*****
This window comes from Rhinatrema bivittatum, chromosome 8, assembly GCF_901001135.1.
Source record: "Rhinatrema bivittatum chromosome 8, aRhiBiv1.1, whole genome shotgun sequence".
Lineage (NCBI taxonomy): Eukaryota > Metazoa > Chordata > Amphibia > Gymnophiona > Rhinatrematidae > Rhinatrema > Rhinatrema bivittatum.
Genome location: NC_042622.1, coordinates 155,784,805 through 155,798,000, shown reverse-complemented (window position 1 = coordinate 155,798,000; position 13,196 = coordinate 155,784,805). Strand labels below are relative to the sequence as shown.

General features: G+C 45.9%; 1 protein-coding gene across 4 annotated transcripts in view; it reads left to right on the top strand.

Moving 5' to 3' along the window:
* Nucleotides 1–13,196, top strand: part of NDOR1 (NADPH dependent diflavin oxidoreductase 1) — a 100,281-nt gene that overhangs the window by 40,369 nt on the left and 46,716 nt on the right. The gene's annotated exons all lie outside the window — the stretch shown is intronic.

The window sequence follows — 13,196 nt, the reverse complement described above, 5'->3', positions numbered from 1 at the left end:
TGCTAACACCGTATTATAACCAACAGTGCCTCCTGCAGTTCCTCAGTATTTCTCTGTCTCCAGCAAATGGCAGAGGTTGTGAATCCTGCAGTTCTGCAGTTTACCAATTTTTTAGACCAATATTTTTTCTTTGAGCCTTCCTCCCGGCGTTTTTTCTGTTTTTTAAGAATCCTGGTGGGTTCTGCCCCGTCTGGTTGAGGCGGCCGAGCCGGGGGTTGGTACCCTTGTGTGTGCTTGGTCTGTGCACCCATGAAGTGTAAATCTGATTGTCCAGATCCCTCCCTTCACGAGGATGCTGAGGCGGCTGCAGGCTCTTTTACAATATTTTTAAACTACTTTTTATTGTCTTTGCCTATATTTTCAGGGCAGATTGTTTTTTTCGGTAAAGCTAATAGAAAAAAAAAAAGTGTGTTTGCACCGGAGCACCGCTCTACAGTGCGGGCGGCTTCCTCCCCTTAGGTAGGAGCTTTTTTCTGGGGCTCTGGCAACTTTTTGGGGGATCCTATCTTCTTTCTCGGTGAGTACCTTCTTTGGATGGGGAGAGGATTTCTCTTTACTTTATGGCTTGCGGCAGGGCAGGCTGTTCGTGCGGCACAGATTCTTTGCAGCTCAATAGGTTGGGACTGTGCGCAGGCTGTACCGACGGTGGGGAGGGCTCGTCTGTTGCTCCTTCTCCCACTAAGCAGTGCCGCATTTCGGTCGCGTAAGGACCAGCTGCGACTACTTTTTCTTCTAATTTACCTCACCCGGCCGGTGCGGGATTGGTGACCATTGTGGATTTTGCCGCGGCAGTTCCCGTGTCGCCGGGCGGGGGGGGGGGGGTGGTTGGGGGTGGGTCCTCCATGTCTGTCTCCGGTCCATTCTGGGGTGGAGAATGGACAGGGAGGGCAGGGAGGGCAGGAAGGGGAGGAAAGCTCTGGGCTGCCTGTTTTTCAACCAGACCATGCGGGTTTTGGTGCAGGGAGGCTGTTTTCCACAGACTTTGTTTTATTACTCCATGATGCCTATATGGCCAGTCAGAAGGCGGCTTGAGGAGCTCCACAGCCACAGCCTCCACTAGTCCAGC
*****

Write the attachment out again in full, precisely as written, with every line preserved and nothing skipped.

This window comes from Rhinatrema bivittatum, chromosome 8, assembly GCF_901001135.1.
Source record: "Rhinatrema bivittatum chromosome 8, aRhiBiv1.1, whole genome shotgun sequence".
Lineage (NCBI taxonomy): Eukaryota > Metazoa > Chordata > Amphibia > Gymnophiona > Rhinatrematidae > Rhinatrema > Rhinatrema bivittatum.
Genome location: NC_042622.1, coordinates 155,784,805 through 155,798,000, shown reverse-complemented (window position 1 = coordinate 155,798,000; position 13,196 = coordinate 155,784,805). Strand labels below are relative to the sequence as shown.

General features: G+C 45.9%; 1 protein-coding gene across 4 annotated transcripts in view; it reads left to right on the top strand.

Moving 5' to 3' along the window:
* Nucleotides 1–13,196, top strand: part of NDOR1 (NADPH dependent diflavin oxidoreductase 1) — a 100,281-nt gene that overhangs the window by 40,369 nt on the left and 46,716 nt on the right. The gene's annotated exons all lie outside the window — the stretch shown is intronic.

The window sequence follows — 13,196 nt, the reverse complement described above, 5'->3', positions numbered from 1 at the left end:
TGCTAACACCGTATTATAACCAACAGTGCCTCCTGCAGTTCCTCAGTATTTCTCTGTCTCCAGCAAATGGCAGAGGTTGTGAATCCTGCAGTTCTGCAGTTTACCAATTTTTTAGACCAATATTTTTTCTTTGAGCCTTCCTCCCGGCGTTTTTTCTGTTTTTTAAGAATCCTGGTGGGTTCTGCCCCGTCTGGTTGAGGCGGCCGAGCCGGGGGTTGGTACCCTTGTGTGTGCTTGGTCTGTGCACCCATGAAGTGTAAATCTGATTGTCCAGATCCCTCCCTTCACGAGGATGCTGAGGCGGCTGCAGGCTCTTTTACAATATTTTTAAACTACTTTTTATTGTCTTTGCCTATATTTTCAGGGCAGATTGTTTTTTTCGGTAAAGCTAATAGAAAAAAAAAAAGTGTGTTTGCACCGGAGCACCGCTCTACAGTGCGGGCGGCTTCCTCCCCTTAGGTAGGAGCTTTTTTCTGGGGCTCTGGCAACTTTTTGGGGGATCCTATCTTCTTTCTCGGTGAGTACCTTCTTTGGATGGGGAGAGGATTTCTCTTTACTTTATGGCTTGCGGCAGGGCAGGCTGTTCGTGCGGCACAGATTCTTTGCAGCTCAATAGGTTGGGACTGTGCGCAGGCTGTACCGACGGTGGGGAGGGCTCGTCTGTTGCTCCTTCTCCCACTAAGCAGTGCCGCATTTCGGTCGCGTAAGGACCAGCTGCGACTACTTTTTCTTCTAATTTACCTCACCCGGCCGGTGCGGGATTGGTGACCATTGTGGATTTTGCCGCGGCAGTTCCCGTGTCGCCGGGCGGGGGGGGGGGGGTGGTTGGGGGTGGGTCCTCCATGTCTGTCTCCGGTCCATTCTGGGGTGGAGAATGGACAGGGAGGGCAGGGAGGGCAGGAAGGGGAGGAAAGCTCTGGGCTGCCTGTTTTTCAACCAGACCATGCGGGTTTTGGTGCAGGGAGGCTGTTTTCCACAGACTTTGTTTTATTACTCCATGATGCCTATATGGCCAGTCAGAAGGCGGCTTGAGGAGCTCCACAGCCACAGCCTCCACTAGTCCAGC